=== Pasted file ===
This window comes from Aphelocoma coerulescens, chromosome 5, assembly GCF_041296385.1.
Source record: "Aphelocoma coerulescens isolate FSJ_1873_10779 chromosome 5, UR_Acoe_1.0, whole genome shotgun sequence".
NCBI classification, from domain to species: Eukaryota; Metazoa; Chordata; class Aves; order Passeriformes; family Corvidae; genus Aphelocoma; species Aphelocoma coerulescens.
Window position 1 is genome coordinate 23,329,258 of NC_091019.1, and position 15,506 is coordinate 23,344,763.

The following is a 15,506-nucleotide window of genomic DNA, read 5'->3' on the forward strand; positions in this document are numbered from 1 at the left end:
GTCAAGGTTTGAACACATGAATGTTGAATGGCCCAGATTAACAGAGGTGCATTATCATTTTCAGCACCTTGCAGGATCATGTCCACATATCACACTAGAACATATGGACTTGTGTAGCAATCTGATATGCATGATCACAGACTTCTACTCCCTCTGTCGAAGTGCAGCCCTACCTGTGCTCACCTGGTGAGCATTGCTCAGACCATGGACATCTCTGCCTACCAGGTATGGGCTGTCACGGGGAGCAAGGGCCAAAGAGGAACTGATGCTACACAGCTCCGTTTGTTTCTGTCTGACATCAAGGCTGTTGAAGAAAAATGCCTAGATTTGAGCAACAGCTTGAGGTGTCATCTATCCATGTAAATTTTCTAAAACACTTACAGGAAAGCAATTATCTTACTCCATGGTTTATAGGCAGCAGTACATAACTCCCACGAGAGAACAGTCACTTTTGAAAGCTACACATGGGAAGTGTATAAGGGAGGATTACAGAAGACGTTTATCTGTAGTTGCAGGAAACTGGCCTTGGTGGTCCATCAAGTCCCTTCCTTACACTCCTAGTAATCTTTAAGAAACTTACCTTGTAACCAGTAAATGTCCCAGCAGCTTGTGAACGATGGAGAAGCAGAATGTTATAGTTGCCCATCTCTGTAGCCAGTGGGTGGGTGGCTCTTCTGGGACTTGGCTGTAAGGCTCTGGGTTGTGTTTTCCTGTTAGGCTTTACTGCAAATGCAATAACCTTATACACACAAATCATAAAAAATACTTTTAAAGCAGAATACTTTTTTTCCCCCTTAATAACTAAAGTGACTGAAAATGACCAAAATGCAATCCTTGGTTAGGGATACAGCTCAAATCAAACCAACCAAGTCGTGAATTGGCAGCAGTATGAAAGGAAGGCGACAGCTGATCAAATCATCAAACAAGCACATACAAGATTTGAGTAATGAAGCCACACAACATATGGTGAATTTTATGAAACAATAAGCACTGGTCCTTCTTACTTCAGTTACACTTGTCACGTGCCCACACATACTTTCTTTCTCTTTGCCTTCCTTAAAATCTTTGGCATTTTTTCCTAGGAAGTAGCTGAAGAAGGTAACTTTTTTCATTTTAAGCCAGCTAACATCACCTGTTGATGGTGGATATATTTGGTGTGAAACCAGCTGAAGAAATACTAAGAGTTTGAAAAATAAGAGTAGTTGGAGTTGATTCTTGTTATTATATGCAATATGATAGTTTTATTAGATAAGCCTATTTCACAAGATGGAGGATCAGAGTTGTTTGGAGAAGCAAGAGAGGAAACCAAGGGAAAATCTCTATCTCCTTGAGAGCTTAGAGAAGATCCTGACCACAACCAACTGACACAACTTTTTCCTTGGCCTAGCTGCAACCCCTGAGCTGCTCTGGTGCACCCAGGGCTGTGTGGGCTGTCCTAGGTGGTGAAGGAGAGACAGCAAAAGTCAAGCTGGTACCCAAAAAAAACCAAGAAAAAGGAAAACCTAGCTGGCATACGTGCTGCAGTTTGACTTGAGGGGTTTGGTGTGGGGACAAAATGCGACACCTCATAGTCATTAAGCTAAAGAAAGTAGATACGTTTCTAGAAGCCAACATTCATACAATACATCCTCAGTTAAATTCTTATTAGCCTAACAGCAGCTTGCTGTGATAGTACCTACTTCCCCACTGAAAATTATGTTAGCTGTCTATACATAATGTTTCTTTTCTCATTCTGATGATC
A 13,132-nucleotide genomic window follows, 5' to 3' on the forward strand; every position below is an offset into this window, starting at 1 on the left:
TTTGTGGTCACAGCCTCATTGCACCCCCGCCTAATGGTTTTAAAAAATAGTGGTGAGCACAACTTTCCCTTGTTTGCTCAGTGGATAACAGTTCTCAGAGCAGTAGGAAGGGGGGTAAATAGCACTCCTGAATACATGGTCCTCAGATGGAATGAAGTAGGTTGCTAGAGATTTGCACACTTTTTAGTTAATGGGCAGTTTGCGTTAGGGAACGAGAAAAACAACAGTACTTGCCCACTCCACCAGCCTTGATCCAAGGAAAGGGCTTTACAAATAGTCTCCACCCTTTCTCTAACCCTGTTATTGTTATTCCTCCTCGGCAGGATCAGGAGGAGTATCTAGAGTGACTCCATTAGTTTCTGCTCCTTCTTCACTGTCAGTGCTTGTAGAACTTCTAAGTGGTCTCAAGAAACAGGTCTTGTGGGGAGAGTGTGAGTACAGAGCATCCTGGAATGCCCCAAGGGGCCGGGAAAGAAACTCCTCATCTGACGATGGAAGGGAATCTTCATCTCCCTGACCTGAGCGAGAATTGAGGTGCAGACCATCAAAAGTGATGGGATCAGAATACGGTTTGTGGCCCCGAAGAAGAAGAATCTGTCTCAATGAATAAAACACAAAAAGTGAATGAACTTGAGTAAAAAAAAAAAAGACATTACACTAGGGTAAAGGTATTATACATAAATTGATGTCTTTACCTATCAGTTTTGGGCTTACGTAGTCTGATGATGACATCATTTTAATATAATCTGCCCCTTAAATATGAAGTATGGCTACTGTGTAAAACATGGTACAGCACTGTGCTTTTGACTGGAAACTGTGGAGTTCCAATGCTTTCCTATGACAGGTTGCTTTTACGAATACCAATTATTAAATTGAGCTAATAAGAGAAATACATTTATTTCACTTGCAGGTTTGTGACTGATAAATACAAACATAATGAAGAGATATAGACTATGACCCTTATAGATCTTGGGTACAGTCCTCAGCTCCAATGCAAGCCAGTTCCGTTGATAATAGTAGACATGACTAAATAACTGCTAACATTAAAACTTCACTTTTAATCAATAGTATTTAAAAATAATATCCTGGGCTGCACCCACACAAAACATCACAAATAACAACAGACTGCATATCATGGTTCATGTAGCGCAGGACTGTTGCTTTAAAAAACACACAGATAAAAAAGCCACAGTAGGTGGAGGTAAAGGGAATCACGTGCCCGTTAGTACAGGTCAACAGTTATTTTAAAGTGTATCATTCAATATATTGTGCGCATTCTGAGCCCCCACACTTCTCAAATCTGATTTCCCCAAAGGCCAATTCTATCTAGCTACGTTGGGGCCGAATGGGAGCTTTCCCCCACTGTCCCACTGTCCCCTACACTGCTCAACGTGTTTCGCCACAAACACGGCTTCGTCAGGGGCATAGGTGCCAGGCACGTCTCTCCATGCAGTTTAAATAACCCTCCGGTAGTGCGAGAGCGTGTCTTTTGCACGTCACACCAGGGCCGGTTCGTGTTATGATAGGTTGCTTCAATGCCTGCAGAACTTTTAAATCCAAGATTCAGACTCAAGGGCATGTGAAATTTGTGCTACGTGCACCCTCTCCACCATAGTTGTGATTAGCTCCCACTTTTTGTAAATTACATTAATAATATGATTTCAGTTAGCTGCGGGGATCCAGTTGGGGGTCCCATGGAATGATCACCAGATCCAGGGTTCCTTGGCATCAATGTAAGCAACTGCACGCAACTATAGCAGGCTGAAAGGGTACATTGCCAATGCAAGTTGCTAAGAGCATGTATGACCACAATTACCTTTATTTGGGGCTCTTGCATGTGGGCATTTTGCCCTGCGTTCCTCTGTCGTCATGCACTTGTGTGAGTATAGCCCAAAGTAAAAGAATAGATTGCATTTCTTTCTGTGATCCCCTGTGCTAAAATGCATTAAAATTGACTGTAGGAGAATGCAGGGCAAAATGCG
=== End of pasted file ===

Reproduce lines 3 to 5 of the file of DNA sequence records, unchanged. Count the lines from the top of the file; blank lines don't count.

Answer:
NCBI classification, from domain to species: Eukaryota; Metazoa; Chordata; class Aves; order Passeriformes; family Corvidae; genus Aphelocoma; species Aphelocoma coerulescens.
Window position 1 is genome coordinate 23,329,258 of NC_091019.1, and position 15,506 is coordinate 23,344,763.

The following is a 15,506-nucleotide window of genomic DNA, read 5'->3' on the forward strand; positions in this document are numbered from 1 at the left end: